In terms of the perspective the sectors lying precisely east (north, south or west) of me are the ones that always will be closer to me than those lying in the same column (or row) to the sides. Therefore I should draw the sectors like this:
To support the main Drawing procedure I have a lot of sub procedure to draw individual sectors, on to draw trees in a sector etc… so basically I have a huge loop running like the fig. above, calling the supporting procedures.
To determine the area to draw i start by determine the frustrum boundary box (the minimum and maximum of the frustum). This is determining how far to the east (north, south or west) my drawing should begin.
px, pz is the sector beneath the viewpoint.
xmax, xmin is the frustrun boundry points
The methods above have some errors. Some I haven’t got the time to fix yet, others have been ignored as there is no quick-way to fix them and they don’t show up.
One of the bugs can be seen if you fly high up into the sky and look down. Clouds and sometimes the ground vanish at the edges. This is due to an error in the frustrum calculations. The reason for the bug is the use of a line to determine how far north and south the areas should be drawn. The line is drawn at a y-height called viewlevel. This is wrong. If the frustrum (view area) is tilted or rolled (if the plane tilt or roll) the line will hit at a wrong place in the right and left plane. The solution is to use a vertical plane parallel to the north-south axis, and determine the minimum and maximum rather than use a line to determine minimum and maximum.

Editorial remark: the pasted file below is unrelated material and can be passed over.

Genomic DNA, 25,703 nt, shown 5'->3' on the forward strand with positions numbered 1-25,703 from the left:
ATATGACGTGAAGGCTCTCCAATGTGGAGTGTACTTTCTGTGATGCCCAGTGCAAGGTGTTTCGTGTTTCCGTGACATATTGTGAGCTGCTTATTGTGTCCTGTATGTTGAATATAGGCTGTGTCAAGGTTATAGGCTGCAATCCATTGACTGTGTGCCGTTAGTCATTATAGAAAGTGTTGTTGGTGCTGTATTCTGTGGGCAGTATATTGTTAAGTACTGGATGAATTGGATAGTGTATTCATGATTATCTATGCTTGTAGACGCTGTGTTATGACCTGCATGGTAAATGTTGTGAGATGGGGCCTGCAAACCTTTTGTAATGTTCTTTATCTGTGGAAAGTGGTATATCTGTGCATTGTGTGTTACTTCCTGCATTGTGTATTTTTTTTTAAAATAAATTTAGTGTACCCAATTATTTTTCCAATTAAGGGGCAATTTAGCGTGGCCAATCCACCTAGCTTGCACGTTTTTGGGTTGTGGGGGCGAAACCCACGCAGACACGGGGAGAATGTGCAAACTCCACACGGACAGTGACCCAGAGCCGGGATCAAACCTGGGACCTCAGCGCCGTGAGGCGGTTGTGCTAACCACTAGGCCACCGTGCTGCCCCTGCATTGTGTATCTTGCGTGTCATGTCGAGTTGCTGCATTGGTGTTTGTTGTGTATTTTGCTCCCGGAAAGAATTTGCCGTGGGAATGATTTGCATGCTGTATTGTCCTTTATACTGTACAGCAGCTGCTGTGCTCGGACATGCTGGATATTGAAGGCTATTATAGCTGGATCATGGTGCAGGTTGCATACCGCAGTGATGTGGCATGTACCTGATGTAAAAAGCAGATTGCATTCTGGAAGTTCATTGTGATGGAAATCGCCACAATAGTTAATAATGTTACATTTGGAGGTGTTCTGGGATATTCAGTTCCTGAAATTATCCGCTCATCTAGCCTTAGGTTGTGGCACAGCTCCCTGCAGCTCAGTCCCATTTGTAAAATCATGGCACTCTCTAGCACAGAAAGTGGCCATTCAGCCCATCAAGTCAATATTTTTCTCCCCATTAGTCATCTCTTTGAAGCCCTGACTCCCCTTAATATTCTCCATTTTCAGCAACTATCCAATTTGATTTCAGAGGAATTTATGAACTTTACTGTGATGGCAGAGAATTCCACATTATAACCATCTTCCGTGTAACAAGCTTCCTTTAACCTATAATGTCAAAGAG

The other bug I choose to ignore. Sectors placed on the eastbound centerline may have errors when drawing trees. There may be several trees in each sector. I do draw them from the far corner of the sector. For sectors north of the eastbound centerline I draw from the northeast corner, while I on the south side draw from the southeast corner. But for sectors on the centerline there will be trees south of the view position and others on the north side. I choose to use the same routine and draw them from the northeast corner. Some trees right to the east may therefore be drawn wrongly in front of others. This effect can be seen in the clouds as well, but in both cases you need to look careful to see it. The only solution is to make a special routine to draw sectors right on the centerline.
Look through the code to see how the generation and drawing works. The above description should provide you with an idea about how it is build, the details you must figure out on your own. You can also use some of the above methods and ideas to your own project – then I hope this article have been to inspiration for you.